Spending my time wisely

“You are the average of the five people you spend the most time with.” ~Jim Rohn

I came across this quote in an article on Lifehacker a few days ago, and I haven’t been able to get it out of my mind since then. Although the article’s focus was on being successful and how the people we surround ourselves with affects our success, it seems to me that this would be equally true in other aspects of our lives.

If I am the average of the five people I spend that most time with, then I should be spending a lot more time and energy choosing those five people to make sure that they are people who I want to be like.

I’ve written before about my tendency to pick friendships based on our being wound mates and about my co-dependent tendencies that lead me choose people who seem to need my help. The impact of choosing these types of relationships is that I am choosing to surround myself with people who either reinforce my woundedness or who are ultimately either needy or controlling (or both). And if I become the average of that group, it does not lead me any closer to becoming the person I want to be. In fact, it generally goes the other way.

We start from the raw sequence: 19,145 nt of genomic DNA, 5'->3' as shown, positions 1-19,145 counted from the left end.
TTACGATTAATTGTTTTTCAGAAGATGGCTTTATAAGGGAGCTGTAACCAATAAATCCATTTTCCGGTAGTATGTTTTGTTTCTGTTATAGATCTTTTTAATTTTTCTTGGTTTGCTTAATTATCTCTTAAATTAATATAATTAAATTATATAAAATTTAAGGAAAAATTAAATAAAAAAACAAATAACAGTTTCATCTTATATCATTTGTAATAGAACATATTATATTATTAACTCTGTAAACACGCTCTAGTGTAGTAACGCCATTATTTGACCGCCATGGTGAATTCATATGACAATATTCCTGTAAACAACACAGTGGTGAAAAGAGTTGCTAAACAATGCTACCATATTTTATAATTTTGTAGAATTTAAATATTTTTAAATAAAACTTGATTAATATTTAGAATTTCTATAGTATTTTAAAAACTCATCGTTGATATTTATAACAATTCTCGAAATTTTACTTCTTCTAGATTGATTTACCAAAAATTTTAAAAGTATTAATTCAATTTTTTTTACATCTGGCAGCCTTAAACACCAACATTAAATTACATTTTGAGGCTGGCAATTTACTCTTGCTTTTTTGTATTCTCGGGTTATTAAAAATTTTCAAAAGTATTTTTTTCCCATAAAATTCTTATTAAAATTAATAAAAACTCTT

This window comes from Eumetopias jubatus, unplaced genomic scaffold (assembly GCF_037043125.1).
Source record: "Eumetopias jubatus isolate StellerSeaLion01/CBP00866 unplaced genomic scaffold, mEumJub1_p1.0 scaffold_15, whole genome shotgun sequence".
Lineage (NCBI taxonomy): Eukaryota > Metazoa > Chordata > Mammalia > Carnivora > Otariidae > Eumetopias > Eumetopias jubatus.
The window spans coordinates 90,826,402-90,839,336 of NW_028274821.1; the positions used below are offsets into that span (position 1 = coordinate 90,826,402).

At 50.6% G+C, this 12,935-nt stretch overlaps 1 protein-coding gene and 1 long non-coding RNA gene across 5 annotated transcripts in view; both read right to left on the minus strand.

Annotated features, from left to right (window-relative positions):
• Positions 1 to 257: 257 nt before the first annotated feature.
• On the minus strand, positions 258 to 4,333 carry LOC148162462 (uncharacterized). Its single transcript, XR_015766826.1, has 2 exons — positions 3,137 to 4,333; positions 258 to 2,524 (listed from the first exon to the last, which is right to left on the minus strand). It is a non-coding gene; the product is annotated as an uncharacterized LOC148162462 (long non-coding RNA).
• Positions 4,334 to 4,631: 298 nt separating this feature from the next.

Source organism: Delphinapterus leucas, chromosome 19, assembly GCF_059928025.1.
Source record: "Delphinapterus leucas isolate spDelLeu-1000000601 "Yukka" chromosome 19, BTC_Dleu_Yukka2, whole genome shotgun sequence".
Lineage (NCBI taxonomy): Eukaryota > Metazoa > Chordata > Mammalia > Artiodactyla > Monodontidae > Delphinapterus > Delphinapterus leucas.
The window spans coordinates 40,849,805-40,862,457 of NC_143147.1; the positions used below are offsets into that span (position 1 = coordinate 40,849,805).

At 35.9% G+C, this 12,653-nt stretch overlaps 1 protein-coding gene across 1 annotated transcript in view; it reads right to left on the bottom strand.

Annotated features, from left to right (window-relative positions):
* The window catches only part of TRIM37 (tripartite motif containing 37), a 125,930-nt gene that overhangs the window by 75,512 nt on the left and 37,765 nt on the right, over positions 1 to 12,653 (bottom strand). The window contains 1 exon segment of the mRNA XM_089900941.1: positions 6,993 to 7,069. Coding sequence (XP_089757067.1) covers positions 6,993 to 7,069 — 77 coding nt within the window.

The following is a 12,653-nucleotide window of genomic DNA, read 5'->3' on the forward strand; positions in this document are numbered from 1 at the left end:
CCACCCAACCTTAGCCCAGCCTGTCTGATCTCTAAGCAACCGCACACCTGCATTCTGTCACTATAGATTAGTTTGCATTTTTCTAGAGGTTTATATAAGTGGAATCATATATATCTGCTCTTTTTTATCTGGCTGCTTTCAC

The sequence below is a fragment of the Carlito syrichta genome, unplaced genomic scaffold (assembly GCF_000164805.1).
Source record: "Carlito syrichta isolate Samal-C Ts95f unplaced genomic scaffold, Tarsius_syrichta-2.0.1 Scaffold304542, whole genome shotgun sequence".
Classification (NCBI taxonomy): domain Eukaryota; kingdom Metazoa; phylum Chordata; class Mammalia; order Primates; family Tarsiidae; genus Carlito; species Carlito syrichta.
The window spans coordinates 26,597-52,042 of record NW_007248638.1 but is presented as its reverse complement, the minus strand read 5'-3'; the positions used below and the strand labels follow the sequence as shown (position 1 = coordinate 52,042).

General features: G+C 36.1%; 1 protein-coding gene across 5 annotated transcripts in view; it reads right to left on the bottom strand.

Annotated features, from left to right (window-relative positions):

Now that doesn’t mean that I should never befriend someone who is going through a difficult time—we all go through hard times and that’s when we rely on our friends to help get us through. It does mean that I want to focus more on how someone goes through their hard times, though. I’d rather spend my time with people who use hard times as learning opportunities and who step up to take responsibility for doing what they can to better the situation and to find healing. I want to spend less time with people who deal with hard times by blaming others, playing the victim, or refusing to deal honestly with the situation. I care more about the character the person displays than about the particular challenges (or lack of them).